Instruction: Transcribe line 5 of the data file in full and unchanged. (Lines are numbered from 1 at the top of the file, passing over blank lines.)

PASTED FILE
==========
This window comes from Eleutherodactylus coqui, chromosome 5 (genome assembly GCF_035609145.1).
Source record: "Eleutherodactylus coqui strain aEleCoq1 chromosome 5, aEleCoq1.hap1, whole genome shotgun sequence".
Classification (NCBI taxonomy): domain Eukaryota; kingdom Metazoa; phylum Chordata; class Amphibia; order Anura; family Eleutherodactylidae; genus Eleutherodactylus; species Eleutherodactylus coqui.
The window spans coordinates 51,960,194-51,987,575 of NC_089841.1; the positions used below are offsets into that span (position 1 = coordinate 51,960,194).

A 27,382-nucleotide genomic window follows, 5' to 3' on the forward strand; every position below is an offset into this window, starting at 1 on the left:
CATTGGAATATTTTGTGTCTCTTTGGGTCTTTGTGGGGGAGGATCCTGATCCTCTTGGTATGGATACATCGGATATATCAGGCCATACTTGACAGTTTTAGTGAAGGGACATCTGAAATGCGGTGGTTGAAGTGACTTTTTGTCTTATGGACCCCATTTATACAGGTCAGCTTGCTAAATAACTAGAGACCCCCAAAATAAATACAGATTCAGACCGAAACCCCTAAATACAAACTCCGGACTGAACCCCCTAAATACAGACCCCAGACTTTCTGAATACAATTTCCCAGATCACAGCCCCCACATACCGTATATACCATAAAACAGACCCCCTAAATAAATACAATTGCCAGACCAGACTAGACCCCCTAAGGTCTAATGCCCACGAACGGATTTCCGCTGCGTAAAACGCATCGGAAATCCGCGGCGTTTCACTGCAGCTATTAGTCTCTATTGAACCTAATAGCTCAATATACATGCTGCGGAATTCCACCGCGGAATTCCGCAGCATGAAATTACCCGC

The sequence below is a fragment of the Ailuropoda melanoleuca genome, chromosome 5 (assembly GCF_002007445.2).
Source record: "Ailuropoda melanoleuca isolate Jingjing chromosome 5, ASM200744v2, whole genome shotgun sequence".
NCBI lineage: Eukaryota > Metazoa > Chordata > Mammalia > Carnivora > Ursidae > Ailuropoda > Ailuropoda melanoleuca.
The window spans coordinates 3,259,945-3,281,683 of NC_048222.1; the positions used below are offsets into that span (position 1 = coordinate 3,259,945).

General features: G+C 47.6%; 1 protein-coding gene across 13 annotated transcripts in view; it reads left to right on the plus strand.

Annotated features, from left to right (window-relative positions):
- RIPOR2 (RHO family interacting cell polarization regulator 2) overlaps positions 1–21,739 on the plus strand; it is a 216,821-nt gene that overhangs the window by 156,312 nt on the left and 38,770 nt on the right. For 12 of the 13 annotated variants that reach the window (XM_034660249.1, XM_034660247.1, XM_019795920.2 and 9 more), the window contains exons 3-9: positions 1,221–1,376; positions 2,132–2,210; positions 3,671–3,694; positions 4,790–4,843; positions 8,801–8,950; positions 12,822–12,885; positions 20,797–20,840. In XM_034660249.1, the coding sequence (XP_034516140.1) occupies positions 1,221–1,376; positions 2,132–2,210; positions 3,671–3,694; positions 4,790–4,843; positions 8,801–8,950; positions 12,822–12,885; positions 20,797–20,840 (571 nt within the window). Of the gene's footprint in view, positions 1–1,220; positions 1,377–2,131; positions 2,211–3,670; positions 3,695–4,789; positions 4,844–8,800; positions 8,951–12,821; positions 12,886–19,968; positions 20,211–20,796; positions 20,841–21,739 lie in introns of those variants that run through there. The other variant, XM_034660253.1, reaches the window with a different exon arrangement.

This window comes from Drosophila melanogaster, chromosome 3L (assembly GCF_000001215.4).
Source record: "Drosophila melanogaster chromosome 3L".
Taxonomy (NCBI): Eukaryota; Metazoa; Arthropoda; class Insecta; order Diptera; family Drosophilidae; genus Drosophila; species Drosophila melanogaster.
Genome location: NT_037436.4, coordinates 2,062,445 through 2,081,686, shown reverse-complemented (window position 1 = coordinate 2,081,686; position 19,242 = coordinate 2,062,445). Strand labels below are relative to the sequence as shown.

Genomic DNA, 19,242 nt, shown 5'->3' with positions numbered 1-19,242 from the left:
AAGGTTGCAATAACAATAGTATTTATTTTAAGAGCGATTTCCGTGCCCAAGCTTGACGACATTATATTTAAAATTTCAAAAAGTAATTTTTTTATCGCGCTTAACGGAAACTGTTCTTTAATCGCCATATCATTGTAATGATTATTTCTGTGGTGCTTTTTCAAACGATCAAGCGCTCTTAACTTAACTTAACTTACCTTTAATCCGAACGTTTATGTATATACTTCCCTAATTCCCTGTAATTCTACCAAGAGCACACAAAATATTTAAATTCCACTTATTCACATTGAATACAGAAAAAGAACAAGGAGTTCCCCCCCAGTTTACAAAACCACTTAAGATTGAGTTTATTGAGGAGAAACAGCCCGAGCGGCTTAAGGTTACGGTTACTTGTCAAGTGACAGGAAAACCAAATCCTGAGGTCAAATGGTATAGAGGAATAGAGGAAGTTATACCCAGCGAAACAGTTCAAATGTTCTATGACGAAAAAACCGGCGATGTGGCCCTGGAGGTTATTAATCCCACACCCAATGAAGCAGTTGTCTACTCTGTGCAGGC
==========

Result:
A 27,382-nucleotide genomic window follows, 5' to 3' on the forward strand; every position below is an offset into this window, starting at 1 on the left: